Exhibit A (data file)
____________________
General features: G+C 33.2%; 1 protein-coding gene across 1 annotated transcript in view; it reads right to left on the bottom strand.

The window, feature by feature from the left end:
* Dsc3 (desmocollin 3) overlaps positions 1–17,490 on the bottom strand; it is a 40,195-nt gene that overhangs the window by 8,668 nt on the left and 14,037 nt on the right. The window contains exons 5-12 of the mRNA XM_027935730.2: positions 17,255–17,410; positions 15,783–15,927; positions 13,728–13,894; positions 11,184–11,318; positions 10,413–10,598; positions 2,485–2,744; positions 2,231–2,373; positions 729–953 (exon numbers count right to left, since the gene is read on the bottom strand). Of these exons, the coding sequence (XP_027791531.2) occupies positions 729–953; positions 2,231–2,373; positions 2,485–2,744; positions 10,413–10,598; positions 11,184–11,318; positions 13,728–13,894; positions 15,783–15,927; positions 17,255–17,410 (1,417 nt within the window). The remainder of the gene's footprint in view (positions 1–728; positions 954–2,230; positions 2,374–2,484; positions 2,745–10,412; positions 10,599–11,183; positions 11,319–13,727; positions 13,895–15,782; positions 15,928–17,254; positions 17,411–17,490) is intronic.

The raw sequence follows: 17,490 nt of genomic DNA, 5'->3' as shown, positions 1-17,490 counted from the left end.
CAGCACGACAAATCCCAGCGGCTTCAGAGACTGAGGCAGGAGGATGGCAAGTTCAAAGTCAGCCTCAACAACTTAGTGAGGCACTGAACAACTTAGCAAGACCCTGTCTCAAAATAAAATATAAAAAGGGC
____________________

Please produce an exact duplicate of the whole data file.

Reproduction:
General features: G+C 33.2%; 1 protein-coding gene across 1 annotated transcript in view; it reads right to left on the bottom strand.

The window, feature by feature from the left end:
* Dsc3 (desmocollin 3) overlaps positions 1–17,490 on the bottom strand; it is a 40,195-nt gene that overhangs the window by 8,668 nt on the left and 14,037 nt on the right. The window contains exons 5-12 of the mRNA XM_027935730.2: positions 17,255–17,410; positions 15,783–15,927; positions 13,728–13,894; positions 11,184–11,318; positions 10,413–10,598; positions 2,485–2,744; positions 2,231–2,373; positions 729–953 (exon numbers count right to left, since the gene is read on the bottom strand). Of these exons, the coding sequence (XP_027791531.2) occupies positions 729–953; positions 2,231–2,373; positions 2,485–2,744; positions 10,413–10,598; positions 11,184–11,318; positions 13,728–13,894; positions 15,783–15,927; positions 17,255–17,410 (1,417 nt within the window). The remainder of the gene's footprint in view (positions 1–728; positions 954–2,230; positions 2,374–2,484; positions 2,745–10,412; positions 10,599–11,183; positions 11,319–13,727; positions 13,895–15,782; positions 15,928–17,254; positions 17,411–17,490) is intronic.

The raw sequence follows: 17,490 nt of genomic DNA, 5'->3' as shown, positions 1-17,490 counted from the left end.
CAGCACGACAAATCCCAGCGGCTTCAGAGACTGAGGCAGGAGGATGGCAAGTTCAAAGTCAGCCTCAACAACTTAGTGAGGCACTGAACAACTTAGCAAGACCCTGTCTCAAAATAAAATATAAAAAGGGC